I’ve written about this concept before, and I think it’s common sense that sometimes gets lost in the obsession many of us have to save money. Yes, I’m one of those people that likes to save money, but I’ve also grown more and more cognizant of the reality that cash flow truly is king. It’s important to get it, keep it, and secure it. Easier said than done, I know, but it’s important!
So if income is the first step to financial success, it’s probably worth stepping back for a minute and thinking about the types of income that we can potentially earn. Here are 4 that I came up with:
What I more specifically mean by this is income from your job or business. There might be a more “technical” definition of earned income from a tax and/or accounting perspective, but for purposes of this post I’ll describe it as career/business-related incoming cash flow.
This, for many of us, is the lifeblood of our finances. Without work, we don’t have money. At least when we’re younger, anyway. And actually for most people until later in life, that’s probably the case for better or worse.
Speaking of later in life, that’s when it gets tougher to make money in this way. Health issues can pop up, and in that sense we simply have to expect the unexpected. We can put the odds in our favor by making smart choices, but you never know what can happen, right? So work when you can, and save as much money as you can when younger.
If you made money from your work, as described above, those savings can be put to work! If you let money work for you, it has to be easier than working yourself to the bone, right?
This can come from stocks, mutual funds, and other sources. By earning the money first, we can then add an employee (our money) to keep making more for us. The thing about investing is that we want to beat the rate of inflation and then some, as every percentage point counts with rate of return!
Okay, this doesn’t apply to me. And this is a category that I’m not sure too many others think a lot about. But the reality is that there are people out there that get money from their family in one way or another. Be it via an actual inherited lump sum, a trust, or simply money from wealthy parents, there are people that fall into this “inherited income” category.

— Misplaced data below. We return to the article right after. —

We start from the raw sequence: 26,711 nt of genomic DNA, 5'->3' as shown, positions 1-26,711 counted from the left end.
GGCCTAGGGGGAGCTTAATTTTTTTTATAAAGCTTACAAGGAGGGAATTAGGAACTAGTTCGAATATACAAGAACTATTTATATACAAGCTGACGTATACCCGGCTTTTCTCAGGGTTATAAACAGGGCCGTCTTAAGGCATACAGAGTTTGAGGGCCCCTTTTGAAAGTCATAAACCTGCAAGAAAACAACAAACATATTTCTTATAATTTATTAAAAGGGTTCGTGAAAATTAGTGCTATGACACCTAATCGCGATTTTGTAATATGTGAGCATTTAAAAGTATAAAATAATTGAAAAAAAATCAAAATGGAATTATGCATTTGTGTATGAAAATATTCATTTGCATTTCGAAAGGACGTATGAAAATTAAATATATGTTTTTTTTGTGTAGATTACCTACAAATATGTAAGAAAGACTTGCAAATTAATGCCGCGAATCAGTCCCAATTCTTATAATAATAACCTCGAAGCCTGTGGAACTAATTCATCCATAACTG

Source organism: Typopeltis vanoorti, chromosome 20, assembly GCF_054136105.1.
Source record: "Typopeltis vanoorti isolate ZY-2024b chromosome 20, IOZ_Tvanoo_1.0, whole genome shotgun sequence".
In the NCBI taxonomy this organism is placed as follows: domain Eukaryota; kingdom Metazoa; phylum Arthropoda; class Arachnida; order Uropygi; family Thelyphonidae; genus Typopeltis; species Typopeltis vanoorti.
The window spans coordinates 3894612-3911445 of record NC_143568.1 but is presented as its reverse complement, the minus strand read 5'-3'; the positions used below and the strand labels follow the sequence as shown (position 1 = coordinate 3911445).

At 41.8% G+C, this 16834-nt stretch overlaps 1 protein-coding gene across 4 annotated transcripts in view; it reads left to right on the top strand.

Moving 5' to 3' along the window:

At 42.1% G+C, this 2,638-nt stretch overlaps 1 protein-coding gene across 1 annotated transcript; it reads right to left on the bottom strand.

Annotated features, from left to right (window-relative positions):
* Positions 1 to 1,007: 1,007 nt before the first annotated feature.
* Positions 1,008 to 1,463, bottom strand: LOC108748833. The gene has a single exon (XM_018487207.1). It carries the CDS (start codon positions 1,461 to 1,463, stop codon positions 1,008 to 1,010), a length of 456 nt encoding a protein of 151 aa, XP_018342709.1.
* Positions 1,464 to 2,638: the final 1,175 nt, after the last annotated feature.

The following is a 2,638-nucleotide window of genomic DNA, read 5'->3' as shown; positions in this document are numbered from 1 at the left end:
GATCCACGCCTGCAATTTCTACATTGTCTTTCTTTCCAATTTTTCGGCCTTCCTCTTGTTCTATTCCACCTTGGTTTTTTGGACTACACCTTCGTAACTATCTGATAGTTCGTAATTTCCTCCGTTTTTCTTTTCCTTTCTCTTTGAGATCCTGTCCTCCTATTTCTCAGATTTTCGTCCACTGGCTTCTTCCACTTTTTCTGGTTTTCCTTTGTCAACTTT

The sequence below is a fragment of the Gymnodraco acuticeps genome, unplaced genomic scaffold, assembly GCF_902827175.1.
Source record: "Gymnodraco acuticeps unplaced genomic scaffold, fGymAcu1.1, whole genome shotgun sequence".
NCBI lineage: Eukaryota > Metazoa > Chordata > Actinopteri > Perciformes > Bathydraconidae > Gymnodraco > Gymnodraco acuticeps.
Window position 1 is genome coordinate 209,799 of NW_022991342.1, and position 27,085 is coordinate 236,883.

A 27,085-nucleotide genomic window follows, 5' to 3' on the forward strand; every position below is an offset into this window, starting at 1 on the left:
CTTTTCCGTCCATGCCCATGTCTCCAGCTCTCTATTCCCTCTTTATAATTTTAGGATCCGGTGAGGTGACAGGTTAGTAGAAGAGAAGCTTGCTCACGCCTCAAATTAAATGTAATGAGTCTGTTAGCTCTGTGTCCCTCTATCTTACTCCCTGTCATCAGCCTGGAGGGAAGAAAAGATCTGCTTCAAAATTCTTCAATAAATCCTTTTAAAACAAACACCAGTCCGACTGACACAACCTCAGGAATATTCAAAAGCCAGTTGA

This seems to me to be a matter of chance for most people. But for those who benefit from this, there might be less incentive to deal with earned income.
This is an area that I think has a lot of shades of gray. No, I don’t mean the book either 🙂 Rather, there can be some income that is low effort but not necessarily passive. For example, some people consider blogging to be passive income. I sure don’t! There is a small percentage of people that do quite well, but for most bloggers the effective hourly rate makes it something that is more of a side venture as opposed to a full-time deal.
Truly passive income would involve very little work. Maybe royalties? Continuing the blogging theme, perhaps you could create an online course in your area of expertise? If there is demand, each sale afterward could be passive income. You already put in the work up front, and then you can get the income later.
Bottom Line: When I look at all these types of income, what resonates with me is that unless someone is from a wealthy family, there will be hard work involved in making money. But the best thing to do is work as hard as you can when younger, and do so in a deliberate way so that your money and accomplishments can then work for you later. This means earn income, make sure you save it and invest it, and create income streams that can pay you later after the work has been done. Personally, I’m still in the stage where earned income is going to be required for quite a while.
My Questions for You
How much thought do you give to types of income, and different ways to generate cash flow?
What stage are you in right now? The earning income stage (like me), or are you fortunate enough to be living off investment or passive income at this point?